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7
Improv Asylum, Music and nightlife, Boston
Photograph: Courtesy Improv Asylum
Comedy, Improv

Improv Asylum

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For more than two decades, Improv Asylum has hosted both improv and sketch comedy shows in the heart of the North End. Additionally, the staff hosts classes for local aspiring performers, as well as special custom shows and corporate training programs. Shows usually take place seven nights a week, with multiple offerings on Fridays and Saturdays. Midnight shows, regularly offered on weekends, see the kid gloves removed in favor of risqué, R-rated fare.

8
Wine Bottega
Courtesy Yelp/Jackie L.
Shopping, Liquor stores

Wine Bottega

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As the most noteworthy wine shop in the North End — a neighborhood renowned for its food and drink — the Wine Bottega does its part by only selling natural wines. Local residents stop in for Friday night tastings (free) and monthly classes (for a fee). An articulate staff with a passion for the innovative and the undiscovered guarantees that the range of its inventory surpasses the shops actual size.

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9
Shake the Tree, Shopping, Boston
Photograph: Courtesy Shake the Tree
Shopping, Gifts and stationery

Shake the Tree

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Shake the Tree delights with its highly browsable combination of clothing, accessories, unusual toiletries, stationery, and decorative homewares. With its assortment of locally-made jewelry and gifts, the shop is a favorite option among local residents.

10
Lulu's Sweet Shoppe
Photograph: Courtesy Yelp/Yuko H.
Restaurants, Bakeries

Lulu’s Sweet Shoppe

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This cute shop in the North End has a huge selection of buttercream-frosted cupcakes (s’mores, chocolate cherry bomb, lemon curd, and red velvet to name just a few). House-made ice cream flavors include Thai tea coconut, Purple Cow, pistachio with port wine, chocolate fudge brownie, and more. Pick up a few vintage candies to complete the old-timey dessert shop feel.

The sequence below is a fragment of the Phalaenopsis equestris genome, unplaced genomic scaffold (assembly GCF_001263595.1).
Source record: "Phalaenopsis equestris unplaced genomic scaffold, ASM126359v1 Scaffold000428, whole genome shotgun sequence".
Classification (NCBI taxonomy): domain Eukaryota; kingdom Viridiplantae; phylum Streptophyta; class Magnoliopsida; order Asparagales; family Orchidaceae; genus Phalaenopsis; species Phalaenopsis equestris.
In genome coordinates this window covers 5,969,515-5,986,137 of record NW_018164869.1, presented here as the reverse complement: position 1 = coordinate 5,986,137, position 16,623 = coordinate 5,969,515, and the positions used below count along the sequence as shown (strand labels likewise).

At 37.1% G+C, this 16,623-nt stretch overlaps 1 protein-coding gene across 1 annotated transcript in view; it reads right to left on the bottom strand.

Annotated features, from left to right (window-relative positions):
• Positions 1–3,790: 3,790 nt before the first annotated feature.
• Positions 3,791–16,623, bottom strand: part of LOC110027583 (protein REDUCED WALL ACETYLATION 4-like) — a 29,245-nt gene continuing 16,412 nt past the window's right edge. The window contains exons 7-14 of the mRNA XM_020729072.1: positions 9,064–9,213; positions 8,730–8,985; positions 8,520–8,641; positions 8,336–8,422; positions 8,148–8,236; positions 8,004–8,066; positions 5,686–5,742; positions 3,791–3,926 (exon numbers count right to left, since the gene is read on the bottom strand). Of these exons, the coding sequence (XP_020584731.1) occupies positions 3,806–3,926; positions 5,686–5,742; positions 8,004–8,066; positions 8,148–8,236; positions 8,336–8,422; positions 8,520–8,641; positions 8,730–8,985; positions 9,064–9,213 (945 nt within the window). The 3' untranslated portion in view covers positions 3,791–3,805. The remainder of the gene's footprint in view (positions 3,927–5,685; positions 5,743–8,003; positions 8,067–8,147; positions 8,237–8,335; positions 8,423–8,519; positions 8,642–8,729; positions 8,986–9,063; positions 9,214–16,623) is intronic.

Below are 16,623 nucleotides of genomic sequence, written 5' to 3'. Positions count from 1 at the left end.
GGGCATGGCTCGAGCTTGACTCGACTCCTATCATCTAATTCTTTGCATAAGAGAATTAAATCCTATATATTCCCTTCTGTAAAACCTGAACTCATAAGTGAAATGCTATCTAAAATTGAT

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11
St. Stephen's Church
Photograph: Courtesy Yelp/PatrickJ T.
Things to do

St. Stephen’s Church

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An imposing presence on Hanover Street, this Bulfinch-designed church wasn't built from scratch, but remodeled from an existing structure in 1804. Shortly thereafter, the church's congregation purchased a set of bells cast by Paul Revere's foundry for $800. The church also has a part in the history of the Kennedy clan — JFK's mother, Rose, was baptized here, and it was also the site of her funeral.

Time Out says
12
Bova's Bakery
Photograph: Courtesy Yelp/Jody W.
Restaurants, Bakeries

Bova’s Bakery

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Bova’s opened in the North End in 1932 and has remained a family-owned business since then. Baked goods include a wide range of breads (including seasonal varieties such as Easter bread), pastries, cookies, tarts, cakes, and pies. For something more substantial, try fresh-baked calzones, subs, or Sicilian pizza. Best of all, Bova’s is open 24 hours a day.

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13
Steriti Memorial Rink
Photograph: Courtesy Creative Commons/Flickr/Leslee
Things to do, Ice skating

Steriti Memorial Rink

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This indoor rink—owned by the Department of Conservation and Recreation (DCR)—is a North End staple. It is open seasonally, November through March, and offers water views. There is on-site skate rental and a snack bar serving the usual contenders to keep skaters fuelled. As it is a community hockey arena, check ahead to make sure it isn’t booked for a game or private event. While skating is free, there is a $5 charge for skate rentals.

14
Maria's Pastry Shop
Photograph: Courtesy Yelp/Joel S.
Restaurants, Bakeries

Maria's Pastry Shop

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This old-time, family-run North End bakery is often overlooked by tourists heading to the more popular spots nearby, but Maria’s makes some of the best cannoli around. Other fresh-baked Italian treats include baba rum cakes, sfogliatella, torrone, and marzipan. Holidays are big at this bakery, as Maria’s has a specialty for all of them, including Thanksgiving pies, Christmas panettone, Ash Wednesday pignole, and All Souls Day Ossa di Morti.

More to explore